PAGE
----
This simple dual digital
dice is based on three low-cost ICs, a few transistors and a handful of
LEDs. IC1a & IC1b operate as an
oscillator with a frequency of about 4kHz and this clocks IC2. The
frequency of oscillation is not critical – it simply needs to be high
enough to prevent cheating. IC2 and IC3 are 4516 binary counters,
configured to count in binary from 1-6. A power-on reset is not required
here since, if the initial state is outside the correct range, the
counters will count into the correct range after a few clock pulses.
Let’s first consider how IC2 operates. When the counter reaches “7” (ie,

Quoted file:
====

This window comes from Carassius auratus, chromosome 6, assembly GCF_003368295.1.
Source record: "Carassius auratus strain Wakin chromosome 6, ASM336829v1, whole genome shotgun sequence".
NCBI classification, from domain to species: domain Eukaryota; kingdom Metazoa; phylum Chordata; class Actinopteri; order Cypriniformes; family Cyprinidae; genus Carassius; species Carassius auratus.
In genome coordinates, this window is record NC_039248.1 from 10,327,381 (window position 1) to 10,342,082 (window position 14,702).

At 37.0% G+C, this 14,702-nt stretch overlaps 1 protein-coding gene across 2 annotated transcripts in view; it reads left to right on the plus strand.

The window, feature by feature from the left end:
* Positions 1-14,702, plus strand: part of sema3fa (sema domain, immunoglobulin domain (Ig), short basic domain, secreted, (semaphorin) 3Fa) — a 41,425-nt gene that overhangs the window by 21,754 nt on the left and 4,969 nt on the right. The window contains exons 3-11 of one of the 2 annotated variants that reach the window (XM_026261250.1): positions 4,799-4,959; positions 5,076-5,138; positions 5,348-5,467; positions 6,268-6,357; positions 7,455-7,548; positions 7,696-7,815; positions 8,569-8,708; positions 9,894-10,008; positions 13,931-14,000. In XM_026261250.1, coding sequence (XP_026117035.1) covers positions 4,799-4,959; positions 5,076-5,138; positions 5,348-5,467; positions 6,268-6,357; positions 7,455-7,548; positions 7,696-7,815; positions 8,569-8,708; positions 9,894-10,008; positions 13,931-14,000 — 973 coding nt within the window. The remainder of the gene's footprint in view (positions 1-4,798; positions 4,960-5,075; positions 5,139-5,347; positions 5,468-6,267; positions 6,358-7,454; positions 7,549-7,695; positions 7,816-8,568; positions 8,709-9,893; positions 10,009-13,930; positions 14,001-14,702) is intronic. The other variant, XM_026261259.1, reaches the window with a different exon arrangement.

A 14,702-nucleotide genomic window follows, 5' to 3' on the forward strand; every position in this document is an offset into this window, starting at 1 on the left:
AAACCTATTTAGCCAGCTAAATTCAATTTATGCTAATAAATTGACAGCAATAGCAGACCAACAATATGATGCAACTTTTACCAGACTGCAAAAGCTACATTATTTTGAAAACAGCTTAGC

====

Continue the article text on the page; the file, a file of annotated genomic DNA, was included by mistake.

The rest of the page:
111), the AND gate formed by diodes D1 & D2 and the 47kO resistor applies a high to the PE pin (pin 1).
This presets the counter to 1 (ie, 001) and so PE goes low again.
The counter then increments in the normal manner until it reaches “7”
again. Counter IC3 operates in the same manner except that the clock
signal is derived from IC2’s O3 output. The counter outputs (O1, O2
& O3) drive NPN transistors Q1-Q6 and these in turn drive the LEDs (ie, the LEDs indicate the states of the counters). Normally, the counters are incrementing continuously and the LEDs
all appear to be lit. However, when push-button switch S1 is pressed,
pin 6 of IC1c goes low and pin 9 of IC1d pulls the Ci input of IC2 high,
thus stopping the counters. Finally, toggle switch S2 allows the user
to choose between having two dice operating simultaneously or just one.
Author: Len Cox – Copyright: Silicon Chip Electronics